So does it mean it is more dangerous because you never know if it is COVID-19 or not? No — you also never know if the flu you got each season is the same as the most common collection of flu strains that year or not, or if you will react to it the same way your friend will.

That’s all for now.

I wish you all good health. Remember, the virus does spread fast, but if you are a healthy adult, you are very unlikely to die from it — yes, you will get sick, but you get sick 2–3 times a year. Just stay away from your grand/ parents, get some rest, hydrate, and you’ll likely be back on your feet in 2 weeks.

If you have other questions, let me know and I will try to help. Will keep an eye out for common myths or fears out there.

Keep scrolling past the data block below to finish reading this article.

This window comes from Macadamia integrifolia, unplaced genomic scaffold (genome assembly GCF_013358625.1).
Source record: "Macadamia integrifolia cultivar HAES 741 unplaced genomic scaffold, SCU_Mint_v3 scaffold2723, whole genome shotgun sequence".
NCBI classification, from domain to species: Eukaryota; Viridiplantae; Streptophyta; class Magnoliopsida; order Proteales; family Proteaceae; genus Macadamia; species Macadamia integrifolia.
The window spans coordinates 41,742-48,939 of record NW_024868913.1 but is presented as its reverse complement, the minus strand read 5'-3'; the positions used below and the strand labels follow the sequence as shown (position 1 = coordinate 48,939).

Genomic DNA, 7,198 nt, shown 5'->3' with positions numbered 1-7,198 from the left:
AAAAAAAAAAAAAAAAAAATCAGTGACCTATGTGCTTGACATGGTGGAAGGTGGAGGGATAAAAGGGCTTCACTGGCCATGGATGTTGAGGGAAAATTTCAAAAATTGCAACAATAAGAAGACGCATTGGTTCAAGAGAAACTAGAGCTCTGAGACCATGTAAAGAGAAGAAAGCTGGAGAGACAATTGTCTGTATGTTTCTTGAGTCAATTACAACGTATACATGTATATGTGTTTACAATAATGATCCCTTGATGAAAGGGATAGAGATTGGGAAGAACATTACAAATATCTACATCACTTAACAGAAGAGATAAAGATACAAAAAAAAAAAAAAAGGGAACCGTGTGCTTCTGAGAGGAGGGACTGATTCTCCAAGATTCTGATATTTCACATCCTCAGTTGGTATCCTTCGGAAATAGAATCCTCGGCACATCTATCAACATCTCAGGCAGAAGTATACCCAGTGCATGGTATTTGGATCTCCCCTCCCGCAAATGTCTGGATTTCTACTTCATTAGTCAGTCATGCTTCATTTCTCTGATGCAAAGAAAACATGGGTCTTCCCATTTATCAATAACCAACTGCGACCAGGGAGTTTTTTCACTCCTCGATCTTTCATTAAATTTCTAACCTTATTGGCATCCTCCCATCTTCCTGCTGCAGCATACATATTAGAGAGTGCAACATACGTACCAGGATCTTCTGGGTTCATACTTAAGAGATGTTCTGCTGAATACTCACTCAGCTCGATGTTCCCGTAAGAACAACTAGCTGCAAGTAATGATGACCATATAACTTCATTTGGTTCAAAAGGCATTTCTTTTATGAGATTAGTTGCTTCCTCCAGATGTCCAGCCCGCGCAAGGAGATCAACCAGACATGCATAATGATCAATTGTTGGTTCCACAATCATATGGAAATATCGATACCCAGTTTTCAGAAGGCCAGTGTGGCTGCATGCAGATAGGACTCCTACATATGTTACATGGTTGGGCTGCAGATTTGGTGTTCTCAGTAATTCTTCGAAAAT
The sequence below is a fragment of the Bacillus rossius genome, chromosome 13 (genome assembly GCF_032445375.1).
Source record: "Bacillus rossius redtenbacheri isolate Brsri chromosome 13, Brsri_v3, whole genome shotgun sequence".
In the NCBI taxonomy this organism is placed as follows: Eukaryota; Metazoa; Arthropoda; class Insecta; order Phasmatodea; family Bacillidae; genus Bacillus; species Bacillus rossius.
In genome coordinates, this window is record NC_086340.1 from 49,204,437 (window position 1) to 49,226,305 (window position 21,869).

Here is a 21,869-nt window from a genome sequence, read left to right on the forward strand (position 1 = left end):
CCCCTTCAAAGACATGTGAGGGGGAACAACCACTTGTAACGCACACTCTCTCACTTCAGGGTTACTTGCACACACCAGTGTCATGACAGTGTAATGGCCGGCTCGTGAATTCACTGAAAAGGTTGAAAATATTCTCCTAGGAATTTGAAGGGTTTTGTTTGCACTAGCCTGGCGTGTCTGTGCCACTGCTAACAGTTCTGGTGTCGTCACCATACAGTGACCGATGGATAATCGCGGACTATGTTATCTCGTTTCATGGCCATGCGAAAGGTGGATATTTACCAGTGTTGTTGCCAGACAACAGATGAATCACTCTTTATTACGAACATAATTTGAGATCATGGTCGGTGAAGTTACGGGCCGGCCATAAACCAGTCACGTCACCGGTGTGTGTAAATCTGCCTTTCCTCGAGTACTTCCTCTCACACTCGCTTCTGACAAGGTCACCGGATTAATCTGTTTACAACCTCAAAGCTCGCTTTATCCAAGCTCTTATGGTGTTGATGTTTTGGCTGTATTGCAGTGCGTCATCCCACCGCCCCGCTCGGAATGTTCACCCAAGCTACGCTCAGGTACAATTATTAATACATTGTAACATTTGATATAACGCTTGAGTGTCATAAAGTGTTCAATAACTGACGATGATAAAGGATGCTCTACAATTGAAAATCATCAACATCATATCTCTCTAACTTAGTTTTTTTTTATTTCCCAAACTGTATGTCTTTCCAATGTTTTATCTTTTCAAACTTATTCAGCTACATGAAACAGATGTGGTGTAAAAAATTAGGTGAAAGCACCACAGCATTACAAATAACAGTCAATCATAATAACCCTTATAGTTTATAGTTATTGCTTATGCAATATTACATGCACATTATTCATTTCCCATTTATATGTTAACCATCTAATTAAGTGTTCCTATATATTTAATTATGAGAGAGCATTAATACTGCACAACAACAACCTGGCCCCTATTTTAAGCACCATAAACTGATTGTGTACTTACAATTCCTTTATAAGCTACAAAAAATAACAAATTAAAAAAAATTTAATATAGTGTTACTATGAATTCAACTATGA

Stay safe, stay calm, stay rational.

ps. if you came across it from LinkedIn, and made it all the way here, first — thank you, and second, if you were planning on liking it on LinkedIn, do you mind liking it here through a clap as well? Thanks and talk to you soon!

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Consultant by pay, writer by passion. Love listening to podcasts, books, and people. All about philosophy and psychology of life, happiness and humans.

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Ikram Al Mouaswas

Consultant by pay, writer by passion. Love listening to podcasts, books, and people. All about philosophy and psychology of life, happiness and humans.